# 130 / Editorial

For several years now, there have been widespread attempts in Poland to instrumentalize the history of the Holocaust in favor of a glorifying narrative driven by Polish nationalism and relayed to the highest spheres of political authority. This impulse to rewrite, which we have mentioned several times in K. (see Ewa Tartakowsky’s “The Polish “Righteous Among the Nations” in Markowa” or “Jewishness and Nationalism: the Polish kaleidoscope. An interview with Geneviève Zubrzycki”), is expressed in particular by a militancy that is relentless on online content dealing with the history of the Second World War, especially on Wikipedia. Jan Grabowski and Shira Klein, in a study published this year – “Wikipedia’s Intentional Distortion of the History of the Holocaust” (The Journal of Holocaust Research) – analyze the practices of certain Wikipedians (those volunteers contributing to the editing of the open encyclopedia) who minimize, omit or even deny historical facts. These include, first and foremost, facts that call into question the image of a victimized and heroic Poland, populated by the righteous who saved Jews during the war. Ewa Tartakowsky spoke to the two historians.

Since season 2 of Kulüp [The Club] has been available on Netflix since September 15, we’re republishing the text we previously published on the Turkish Jewish community.There were 100,000 Turkish Jews at the beginning of the century, but now there are only 10,000. One of the last Jewish communities in the Muslim world, faced with new challenges, seems to be on the verge of collapse. François Azar looks back at the history of a minority that has traditionally cultivated kayadez (discretion in the public space) but that plans to make itself more visible in Turkish society.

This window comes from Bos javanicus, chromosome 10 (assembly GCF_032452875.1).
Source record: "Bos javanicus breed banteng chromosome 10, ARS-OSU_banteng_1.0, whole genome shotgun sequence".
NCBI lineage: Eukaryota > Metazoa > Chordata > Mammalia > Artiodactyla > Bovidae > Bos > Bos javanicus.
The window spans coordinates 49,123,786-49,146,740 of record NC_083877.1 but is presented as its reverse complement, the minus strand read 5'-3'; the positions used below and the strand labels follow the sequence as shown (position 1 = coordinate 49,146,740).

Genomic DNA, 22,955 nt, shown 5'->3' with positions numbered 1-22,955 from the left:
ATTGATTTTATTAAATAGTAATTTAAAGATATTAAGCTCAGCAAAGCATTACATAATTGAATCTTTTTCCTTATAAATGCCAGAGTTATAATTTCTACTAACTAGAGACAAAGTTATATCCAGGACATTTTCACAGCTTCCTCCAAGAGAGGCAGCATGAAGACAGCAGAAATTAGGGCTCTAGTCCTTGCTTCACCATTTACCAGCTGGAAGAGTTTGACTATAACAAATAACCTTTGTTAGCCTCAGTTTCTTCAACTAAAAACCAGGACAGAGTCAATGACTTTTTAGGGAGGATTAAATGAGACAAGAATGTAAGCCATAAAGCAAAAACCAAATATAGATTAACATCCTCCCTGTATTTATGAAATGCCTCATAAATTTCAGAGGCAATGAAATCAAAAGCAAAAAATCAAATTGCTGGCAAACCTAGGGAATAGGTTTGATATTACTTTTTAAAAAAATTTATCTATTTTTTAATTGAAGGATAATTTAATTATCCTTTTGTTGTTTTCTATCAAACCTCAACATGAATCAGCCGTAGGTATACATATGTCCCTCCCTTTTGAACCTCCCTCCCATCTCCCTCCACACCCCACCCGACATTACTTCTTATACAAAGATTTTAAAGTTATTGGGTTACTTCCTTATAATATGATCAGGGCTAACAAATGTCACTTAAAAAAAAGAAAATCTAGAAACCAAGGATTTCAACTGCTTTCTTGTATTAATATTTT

This week, we also take a look back at our dossier published last week on the open letter entitled “The Elephant in the Room”. It was launched in mid-August to “[draw] attention to the direct link between Israel’s recent attack on the judiciary and its illegal occupation of millions of Palestinians in the Occupied Palestinian Territories.” Signed to date by just over 2,800 people – most of them academics (including eminent figures in Jewish history research) and personalities from Israel or the American diaspora – it has the dual characteristic of describing Israel as an “apartheid regime” and of bringing together signatories who, in general, disagree on this characterization. K. wonders about the meaning of this large-scale movement.

With the support of:

Thanks to the Paris office of the Heinrich Böll Foundation for their cooperation in the design of the magazine’s website.